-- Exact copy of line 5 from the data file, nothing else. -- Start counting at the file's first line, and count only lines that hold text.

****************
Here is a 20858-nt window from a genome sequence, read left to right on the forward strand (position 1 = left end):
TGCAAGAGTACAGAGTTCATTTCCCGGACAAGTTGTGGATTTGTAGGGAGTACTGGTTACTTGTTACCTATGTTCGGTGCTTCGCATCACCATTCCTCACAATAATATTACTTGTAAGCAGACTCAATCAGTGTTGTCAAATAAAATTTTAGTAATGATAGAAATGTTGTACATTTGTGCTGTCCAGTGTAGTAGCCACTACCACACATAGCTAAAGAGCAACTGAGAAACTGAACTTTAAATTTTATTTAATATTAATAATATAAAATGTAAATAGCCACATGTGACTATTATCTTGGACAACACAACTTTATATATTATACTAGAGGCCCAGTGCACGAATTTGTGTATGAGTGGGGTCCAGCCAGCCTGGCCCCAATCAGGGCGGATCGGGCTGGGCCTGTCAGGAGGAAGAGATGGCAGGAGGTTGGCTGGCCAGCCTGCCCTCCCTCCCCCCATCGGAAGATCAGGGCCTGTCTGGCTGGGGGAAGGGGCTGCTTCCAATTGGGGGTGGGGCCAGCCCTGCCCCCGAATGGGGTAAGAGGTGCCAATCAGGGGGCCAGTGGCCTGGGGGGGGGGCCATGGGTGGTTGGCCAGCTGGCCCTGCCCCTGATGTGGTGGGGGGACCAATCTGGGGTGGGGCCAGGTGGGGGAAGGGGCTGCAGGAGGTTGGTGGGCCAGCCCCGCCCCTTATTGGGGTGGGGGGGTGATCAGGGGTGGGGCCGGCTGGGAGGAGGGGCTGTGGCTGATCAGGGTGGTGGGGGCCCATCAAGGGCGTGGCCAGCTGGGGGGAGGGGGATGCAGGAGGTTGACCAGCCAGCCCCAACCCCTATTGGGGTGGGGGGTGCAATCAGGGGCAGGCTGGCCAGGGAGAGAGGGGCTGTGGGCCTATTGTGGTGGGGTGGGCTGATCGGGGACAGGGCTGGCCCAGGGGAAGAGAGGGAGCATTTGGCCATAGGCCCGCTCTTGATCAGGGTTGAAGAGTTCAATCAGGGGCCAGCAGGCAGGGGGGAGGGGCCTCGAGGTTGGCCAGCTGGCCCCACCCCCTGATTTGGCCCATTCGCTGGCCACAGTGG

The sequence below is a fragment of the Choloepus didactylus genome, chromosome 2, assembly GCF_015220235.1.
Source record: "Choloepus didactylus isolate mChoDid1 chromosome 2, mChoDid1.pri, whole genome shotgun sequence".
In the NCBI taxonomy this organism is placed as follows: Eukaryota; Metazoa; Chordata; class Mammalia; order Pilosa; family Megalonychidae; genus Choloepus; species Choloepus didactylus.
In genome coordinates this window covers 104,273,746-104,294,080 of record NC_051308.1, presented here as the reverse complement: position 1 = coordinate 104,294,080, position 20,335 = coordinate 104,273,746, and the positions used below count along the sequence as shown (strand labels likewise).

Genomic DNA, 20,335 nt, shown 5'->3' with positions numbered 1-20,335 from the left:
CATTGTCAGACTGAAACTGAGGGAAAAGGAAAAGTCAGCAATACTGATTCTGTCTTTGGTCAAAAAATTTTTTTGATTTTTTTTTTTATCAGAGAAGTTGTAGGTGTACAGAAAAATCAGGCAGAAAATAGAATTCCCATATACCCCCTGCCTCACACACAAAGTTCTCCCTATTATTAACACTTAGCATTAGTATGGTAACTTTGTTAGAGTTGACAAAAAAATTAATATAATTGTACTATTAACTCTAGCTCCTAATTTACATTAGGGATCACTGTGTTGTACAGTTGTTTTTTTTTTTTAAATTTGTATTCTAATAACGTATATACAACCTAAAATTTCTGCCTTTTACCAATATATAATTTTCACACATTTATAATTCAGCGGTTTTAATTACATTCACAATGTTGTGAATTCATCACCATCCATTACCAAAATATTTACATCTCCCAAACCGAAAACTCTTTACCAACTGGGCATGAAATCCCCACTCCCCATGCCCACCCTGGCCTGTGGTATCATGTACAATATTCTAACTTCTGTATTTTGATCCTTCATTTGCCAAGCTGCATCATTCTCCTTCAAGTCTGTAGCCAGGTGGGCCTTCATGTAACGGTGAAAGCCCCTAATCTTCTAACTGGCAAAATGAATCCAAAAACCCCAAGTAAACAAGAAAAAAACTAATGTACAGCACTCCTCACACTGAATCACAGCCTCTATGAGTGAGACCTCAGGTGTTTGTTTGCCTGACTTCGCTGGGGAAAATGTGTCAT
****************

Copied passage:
In the NCBI taxonomy this organism is placed as follows: Eukaryota; Metazoa; Chordata; class Mammalia; order Pilosa; family Megalonychidae; genus Choloepus; species Choloepus didactylus.